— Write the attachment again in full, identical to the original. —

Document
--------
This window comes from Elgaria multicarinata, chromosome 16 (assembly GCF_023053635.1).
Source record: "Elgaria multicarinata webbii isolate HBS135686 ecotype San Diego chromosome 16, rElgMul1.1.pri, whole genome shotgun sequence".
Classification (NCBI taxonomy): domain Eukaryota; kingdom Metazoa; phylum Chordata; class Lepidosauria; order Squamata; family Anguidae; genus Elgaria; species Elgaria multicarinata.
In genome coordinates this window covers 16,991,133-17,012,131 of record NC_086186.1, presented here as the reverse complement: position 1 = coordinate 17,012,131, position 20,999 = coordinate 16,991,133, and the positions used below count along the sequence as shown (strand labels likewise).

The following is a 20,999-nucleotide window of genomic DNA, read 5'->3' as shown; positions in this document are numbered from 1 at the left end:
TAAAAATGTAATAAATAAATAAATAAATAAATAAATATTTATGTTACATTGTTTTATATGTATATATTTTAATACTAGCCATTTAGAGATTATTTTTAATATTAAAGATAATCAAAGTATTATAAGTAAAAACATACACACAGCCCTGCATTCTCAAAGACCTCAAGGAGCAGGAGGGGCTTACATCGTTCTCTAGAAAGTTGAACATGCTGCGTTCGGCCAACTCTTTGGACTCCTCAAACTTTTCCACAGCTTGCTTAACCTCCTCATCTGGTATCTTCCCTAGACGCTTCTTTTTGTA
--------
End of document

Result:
This window comes from Elgaria multicarinata, chromosome 16 (assembly GCF_023053635.1).
Source record: "Elgaria multicarinata webbii isolate HBS135686 ecotype San Diego chromosome 16, rElgMul1.1.pri, whole genome shotgun sequence".
Classification (NCBI taxonomy): domain Eukaryota; kingdom Metazoa; phylum Chordata; class Lepidosauria; order Squamata; family Anguidae; genus Elgaria; species Elgaria multicarinata.
In genome coordinates this window covers 16,991,133-17,012,131 of record NC_086186.1, presented here as the reverse complement: position 1 = coordinate 17,012,131, position 20,999 = coordinate 16,991,133, and the positions used below count along the sequence as shown (strand labels likewise).

The following is a 20,999-nucleotide window of genomic DNA, read 5'->3' as shown; positions in this document are numbered from 1 at the left end:
TAAAAATGTAATAAATAAATAAATAAATAAATAAATATTTATGTTACATTGTTTTATATGTATATATTTTAATACTAGCCATTTAGAGATTATTTTTAATATTAAAGATAATCAAAGTATTATAAGTAAAAACATACACACAGCCCTGCATTCTCAAAGACCTCAAGGAGCAGGAGGGGCTTACATCGTTCTCTAGAAAGTTGAACATGCTGCGTTCGGCCAACTCTTTGGACTCCTCAAACTTTTCCACAGCTTGCTTAACCTCCTCATCTGGTATCTTCCCTAGACGCTTCTTTTTGTA